Category Archives: Journalism

Is Everything Really Just A Remix: Plagiarism vs. Inspiration

Zeppelin

Last week I wrote a post about recent revelations that longtime journalist Chris Hedges has, for some time now, been lifting other writers’ words and passing them off as his own. The whole matter seemed pretty cut and dry. Plagiarism is an ill born of some unknowable combination of laziness, ignorance, and hubris. But then I stumbled upon an interesting (and very well-made) video series called Everything Is A Remix, and I’m curious about where we draw the line between stealing someone else’s work and, well, using previous work as a springboard for (suspiciously identical) inspiration.

I’ve only seen the first two videos in the series so far, but from what I can tell the premise is quite compelling: What do we do when we realize that all art is, in fact, derivative? For instance, fans of Led Zeppelin (myself included) shouldn’t be surprised to learn that many of the band’s most celebrated songs—including “Stairway To Heaven” and  “Dazed and Confused”—are pretty much direct, unattributed ripoffs of songs that came before them. Ever heard of this guy?

A bit more startling was to watch some of the uncanny instances where George Lucas used shots and conceits from several other films in making Star Wars: Episode IV. And he isn’t the only one. As Remix narrator and filmmaker Kirby Ferguson points out, Hollywood (and the music industry, for that matter) has made billions by way of recycling old material, and will probably continue to do so for the foreseeable future.

To be sure, Everything Is A Remix does not set itself up as a defense of plagiarism—and neither does this blog post. But I think it’s worth exploring some of the nuances between purloining the intellectual property of others and using that property in an interesting (fair?) way to go on and make newer iterations.

What’s more, I’m left wondering how to feel about the issue when I’m confronted with instances wherein artists I love and admire seem to be lifting material quite unapologetically for their own purposes. Consider, for instance, the insanely obvious parallels between Prince’s “Purple Rain” and Ryan Adams’ “Hotel Chelsea Nights.” I mean, shit. It’s like Adams was writing the exact same song with different words.

Or consider this 2012 LA Times article that looks at the many instances where, throughout his career, Bob Dylan has been accused of plagiarizing the songs and lyrics of those who came before him. In response, Dylan made some interesting declarations about the organic and muddied nature of the issue. Like this:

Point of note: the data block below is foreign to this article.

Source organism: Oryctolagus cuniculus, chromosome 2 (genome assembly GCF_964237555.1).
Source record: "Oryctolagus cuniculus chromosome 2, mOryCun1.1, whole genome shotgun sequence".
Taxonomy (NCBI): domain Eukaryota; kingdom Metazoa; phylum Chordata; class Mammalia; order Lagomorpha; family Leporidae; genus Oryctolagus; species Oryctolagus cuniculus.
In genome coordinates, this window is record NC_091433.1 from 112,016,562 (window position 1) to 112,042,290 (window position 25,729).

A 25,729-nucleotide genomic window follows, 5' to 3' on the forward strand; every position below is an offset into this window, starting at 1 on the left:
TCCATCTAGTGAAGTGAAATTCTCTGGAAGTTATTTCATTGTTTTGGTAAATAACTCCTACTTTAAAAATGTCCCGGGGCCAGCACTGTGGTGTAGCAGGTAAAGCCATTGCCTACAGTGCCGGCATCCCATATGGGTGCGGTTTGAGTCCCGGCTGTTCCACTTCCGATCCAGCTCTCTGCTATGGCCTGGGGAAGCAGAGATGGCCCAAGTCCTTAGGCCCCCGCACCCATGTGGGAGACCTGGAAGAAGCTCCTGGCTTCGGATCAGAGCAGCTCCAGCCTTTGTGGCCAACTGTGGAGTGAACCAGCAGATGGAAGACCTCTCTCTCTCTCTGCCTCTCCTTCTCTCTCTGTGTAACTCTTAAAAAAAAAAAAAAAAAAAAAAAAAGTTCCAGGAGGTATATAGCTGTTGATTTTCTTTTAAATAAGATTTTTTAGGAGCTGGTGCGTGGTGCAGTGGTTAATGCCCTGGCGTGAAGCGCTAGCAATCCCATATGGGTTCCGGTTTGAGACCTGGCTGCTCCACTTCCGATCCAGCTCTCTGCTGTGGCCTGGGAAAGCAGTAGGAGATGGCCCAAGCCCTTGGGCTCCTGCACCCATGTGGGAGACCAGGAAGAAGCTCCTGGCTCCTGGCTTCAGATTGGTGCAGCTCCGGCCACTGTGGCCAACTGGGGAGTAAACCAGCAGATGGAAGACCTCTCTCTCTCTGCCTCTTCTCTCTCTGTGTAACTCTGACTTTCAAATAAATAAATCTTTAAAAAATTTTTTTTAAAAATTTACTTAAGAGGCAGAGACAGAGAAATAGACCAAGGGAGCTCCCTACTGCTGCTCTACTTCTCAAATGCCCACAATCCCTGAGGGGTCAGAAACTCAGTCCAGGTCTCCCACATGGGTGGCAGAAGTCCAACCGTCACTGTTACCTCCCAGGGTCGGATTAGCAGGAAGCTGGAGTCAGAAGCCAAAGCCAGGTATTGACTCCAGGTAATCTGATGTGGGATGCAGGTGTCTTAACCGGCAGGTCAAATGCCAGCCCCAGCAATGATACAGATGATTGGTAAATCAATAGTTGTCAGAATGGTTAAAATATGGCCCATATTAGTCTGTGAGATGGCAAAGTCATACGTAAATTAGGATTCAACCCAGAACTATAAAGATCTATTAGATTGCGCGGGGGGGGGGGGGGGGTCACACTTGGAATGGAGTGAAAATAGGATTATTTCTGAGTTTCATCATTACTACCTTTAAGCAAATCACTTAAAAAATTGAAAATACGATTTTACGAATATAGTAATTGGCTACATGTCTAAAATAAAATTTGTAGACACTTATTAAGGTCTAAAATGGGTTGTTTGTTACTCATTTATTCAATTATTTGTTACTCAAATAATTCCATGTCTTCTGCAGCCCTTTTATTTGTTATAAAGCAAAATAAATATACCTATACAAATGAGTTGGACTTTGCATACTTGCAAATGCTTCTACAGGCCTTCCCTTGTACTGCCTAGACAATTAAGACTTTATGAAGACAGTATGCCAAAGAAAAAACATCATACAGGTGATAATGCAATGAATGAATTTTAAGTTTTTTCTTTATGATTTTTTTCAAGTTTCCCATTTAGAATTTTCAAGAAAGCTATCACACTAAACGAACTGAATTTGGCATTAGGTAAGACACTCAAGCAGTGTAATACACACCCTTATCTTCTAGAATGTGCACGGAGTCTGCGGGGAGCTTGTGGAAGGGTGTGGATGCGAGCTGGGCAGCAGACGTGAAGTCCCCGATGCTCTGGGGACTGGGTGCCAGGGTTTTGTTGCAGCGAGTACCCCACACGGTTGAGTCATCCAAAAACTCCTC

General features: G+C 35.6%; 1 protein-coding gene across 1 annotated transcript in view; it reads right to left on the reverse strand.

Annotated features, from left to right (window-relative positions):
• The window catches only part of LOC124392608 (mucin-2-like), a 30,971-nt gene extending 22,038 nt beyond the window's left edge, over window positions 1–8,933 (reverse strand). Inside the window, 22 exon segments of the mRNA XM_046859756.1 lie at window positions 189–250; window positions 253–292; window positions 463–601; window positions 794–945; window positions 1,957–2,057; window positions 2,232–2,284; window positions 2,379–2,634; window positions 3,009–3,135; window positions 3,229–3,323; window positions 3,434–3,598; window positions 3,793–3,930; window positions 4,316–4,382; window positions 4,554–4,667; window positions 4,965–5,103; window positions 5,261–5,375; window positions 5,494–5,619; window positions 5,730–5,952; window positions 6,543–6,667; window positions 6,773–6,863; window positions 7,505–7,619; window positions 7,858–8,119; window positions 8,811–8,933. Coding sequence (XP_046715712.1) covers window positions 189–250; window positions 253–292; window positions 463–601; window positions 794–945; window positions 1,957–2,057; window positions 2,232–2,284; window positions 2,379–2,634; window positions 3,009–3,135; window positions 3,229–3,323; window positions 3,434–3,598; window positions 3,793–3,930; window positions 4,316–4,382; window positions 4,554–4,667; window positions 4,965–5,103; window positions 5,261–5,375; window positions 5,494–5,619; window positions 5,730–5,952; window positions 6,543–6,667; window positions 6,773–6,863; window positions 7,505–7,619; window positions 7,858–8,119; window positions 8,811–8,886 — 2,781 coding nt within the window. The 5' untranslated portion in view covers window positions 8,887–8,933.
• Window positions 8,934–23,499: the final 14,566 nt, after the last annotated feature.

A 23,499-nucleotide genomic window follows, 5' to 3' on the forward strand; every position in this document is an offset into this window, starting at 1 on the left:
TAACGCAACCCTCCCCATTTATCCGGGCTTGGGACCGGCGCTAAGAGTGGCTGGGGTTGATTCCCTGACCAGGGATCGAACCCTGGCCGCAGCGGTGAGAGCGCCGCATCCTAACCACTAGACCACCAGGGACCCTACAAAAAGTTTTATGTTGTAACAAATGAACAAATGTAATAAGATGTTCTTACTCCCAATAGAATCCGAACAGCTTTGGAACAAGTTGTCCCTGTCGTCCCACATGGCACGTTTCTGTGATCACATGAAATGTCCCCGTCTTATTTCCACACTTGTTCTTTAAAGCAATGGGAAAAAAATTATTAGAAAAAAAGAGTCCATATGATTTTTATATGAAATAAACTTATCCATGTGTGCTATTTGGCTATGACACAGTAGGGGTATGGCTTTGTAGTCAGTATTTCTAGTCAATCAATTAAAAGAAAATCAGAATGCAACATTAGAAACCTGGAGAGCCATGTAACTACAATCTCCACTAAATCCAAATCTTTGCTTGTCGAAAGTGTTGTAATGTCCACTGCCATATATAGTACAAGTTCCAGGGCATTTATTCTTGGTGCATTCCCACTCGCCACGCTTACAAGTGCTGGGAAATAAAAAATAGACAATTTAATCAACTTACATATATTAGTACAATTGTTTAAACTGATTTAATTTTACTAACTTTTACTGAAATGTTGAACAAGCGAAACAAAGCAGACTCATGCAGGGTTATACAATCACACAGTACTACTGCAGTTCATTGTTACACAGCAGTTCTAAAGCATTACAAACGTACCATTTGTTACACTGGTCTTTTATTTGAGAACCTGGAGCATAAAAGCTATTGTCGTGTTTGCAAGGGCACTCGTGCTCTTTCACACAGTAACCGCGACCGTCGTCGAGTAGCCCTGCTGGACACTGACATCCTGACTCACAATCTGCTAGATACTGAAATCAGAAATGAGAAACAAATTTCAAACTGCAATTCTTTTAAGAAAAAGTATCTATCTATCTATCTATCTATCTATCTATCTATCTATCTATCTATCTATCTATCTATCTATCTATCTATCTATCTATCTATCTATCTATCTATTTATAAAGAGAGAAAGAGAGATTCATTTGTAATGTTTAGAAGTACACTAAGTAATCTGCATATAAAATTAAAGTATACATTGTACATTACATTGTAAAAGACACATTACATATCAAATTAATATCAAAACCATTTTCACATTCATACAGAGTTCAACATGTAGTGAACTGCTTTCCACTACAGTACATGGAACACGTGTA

Dylan added: “I’m working within my art form. It’s that simple. I work within the rules and limitations of it. There are authoritarian figures that can explain that kind of art form better to you than I can. It’s called songwriting. It has to do with melody and rhythm, and then after that, anything goes. You make everything yours. We all do it.”

This issue will never go away. In fact, in the internet age—where so much material is so easily shared and repurposed—I have a suspicion that the conversation will only grow fiercer and more challenging. In the meantime, check out the first two parts of Everything Is A Remix below (and visit the site for more—it’s worth it). I’d love to get your thoughts.

A Taste of Recent Writing: A Nick DiUlio Aggregation

In the fall and spring I teach a handful of journalism courses at Rowan University, including an intro to magazine writing. At the end of each semester I spend a day dedicated to the ins and outs of freelance writing (lord knows I could probably dedicate an entire course to the subject). One of my first pieces of advice is that every one of my students should set up a blog. Not only does it allow one to write about subjects he isn’t otherwise getting paid to write but enjoys nonetheless (for example, see some of my music reviews here), it’s also an ideal and easy way to curate a portfolio. After all, that’s why I  got involved in this blogging business in the first place. And since Twenty Pounds Of Headlines has collected some serious dust over the past few months (oh who am I kidding…past few years) I thought I’d take this opportunity to highlight some recent writing of which I’m particularly proud. So grab yourself a cup’a and let the words wash over you.

PhantasyJob_0_0  Phantasy Job: A profile I wrote for Market Street magazine about Tom Burgoyne, the man inside the famous Phillie Phanatic.

wildwood2  Wild About The Wildwoods: A New Jersey Monthly feature about the endearingly quirky, kitschy shore town once called “The Vegas of the East Coast.”

boats1  Just Add Oars: A New Jersey Monthly profile of Tom Van Duyne, whose family has been building legendary surf boats for the Jersey Shore for more than half a century. This guy’s the real deal.

NJ-2013-Just-the-Fact-Maam-Sinins-Kahn-large  Just the Facts, Ma’am: A profile of New Jersey lawyers Eric Kahn and Rubin Sinins, who were instrumental in a fascinating aspect of the tragic suicide of Rutgers student Tyler Clementi.

content_Don-Guardian-1  Changing of the Guardian: A Philadelphia Style magazine profile of Atlantic City’s dynamic (and very unlikely) mayor Donald Guardian.

becky-blanton  Living in Storage: An inspiring profile about a woman who spent half a year living inside a storage unit. This one came out of nowhere…in the best way possible.

njm-web-Marine_Matt_3  Escape From Darkness: One New Jersey Marine’s intense struggle with PTSD after coming home from years of war. This piece won second place for profile writing in the 2014 New Jersey Society of Professional Journalists’ Excellence in Journalism contest. And it’s the most moving profile I’ve ever reported on.